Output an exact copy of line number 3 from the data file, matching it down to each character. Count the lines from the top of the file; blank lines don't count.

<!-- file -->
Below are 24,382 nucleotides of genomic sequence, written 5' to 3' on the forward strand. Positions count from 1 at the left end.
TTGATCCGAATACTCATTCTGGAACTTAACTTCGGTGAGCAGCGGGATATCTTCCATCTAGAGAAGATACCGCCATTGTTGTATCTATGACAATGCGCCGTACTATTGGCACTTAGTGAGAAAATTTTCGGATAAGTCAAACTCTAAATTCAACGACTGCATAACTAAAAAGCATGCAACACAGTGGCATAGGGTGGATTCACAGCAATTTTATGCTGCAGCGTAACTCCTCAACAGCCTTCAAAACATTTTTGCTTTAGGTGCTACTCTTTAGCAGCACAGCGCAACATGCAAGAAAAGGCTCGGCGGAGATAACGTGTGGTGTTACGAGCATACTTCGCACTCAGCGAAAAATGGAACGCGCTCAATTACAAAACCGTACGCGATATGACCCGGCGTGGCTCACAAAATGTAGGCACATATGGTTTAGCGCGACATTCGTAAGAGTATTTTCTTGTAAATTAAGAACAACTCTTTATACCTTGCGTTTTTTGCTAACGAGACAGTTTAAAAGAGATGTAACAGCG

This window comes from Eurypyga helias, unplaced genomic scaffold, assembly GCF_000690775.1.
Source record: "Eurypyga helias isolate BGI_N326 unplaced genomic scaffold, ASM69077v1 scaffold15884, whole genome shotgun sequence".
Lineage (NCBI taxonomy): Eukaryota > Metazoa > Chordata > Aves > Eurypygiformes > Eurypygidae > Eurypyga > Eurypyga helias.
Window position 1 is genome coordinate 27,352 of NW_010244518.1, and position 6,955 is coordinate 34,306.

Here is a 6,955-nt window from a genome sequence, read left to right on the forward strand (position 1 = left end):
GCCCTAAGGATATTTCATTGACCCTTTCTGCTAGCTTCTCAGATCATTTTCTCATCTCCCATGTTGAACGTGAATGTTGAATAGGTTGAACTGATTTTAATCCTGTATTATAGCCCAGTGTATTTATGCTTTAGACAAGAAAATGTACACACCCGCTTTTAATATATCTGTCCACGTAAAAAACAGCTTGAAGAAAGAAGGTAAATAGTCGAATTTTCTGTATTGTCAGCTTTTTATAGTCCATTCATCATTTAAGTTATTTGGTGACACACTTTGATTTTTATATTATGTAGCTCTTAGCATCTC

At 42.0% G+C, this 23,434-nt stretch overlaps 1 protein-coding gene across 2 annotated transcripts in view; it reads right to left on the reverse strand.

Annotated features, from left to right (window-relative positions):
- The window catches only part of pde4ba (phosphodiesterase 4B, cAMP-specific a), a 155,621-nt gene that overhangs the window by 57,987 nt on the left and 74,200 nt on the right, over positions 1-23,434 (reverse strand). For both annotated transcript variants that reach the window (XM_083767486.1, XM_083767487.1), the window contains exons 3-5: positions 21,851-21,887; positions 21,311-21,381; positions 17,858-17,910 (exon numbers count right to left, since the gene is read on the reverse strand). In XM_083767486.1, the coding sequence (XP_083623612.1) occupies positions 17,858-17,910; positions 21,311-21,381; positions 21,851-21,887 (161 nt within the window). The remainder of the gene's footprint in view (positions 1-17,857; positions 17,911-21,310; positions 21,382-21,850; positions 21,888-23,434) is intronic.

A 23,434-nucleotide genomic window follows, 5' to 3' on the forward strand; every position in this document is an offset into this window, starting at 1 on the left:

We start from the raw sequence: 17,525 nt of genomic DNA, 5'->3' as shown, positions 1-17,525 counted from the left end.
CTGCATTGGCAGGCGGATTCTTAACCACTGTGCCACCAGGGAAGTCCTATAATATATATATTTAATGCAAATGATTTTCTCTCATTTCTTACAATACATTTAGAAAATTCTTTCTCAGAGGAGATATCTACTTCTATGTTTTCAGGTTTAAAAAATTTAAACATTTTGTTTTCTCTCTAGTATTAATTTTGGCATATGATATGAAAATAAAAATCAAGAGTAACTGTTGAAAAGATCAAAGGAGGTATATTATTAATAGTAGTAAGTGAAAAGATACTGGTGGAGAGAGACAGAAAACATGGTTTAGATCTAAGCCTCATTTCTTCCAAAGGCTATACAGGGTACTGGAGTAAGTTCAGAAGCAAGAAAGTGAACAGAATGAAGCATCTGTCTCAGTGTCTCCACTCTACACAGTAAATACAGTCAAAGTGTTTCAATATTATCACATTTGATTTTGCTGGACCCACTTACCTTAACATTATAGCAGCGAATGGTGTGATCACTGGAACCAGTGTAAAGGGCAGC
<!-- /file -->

This window comes from Eurypyga helias, unplaced genomic scaffold, assembly GCF_000690775.1.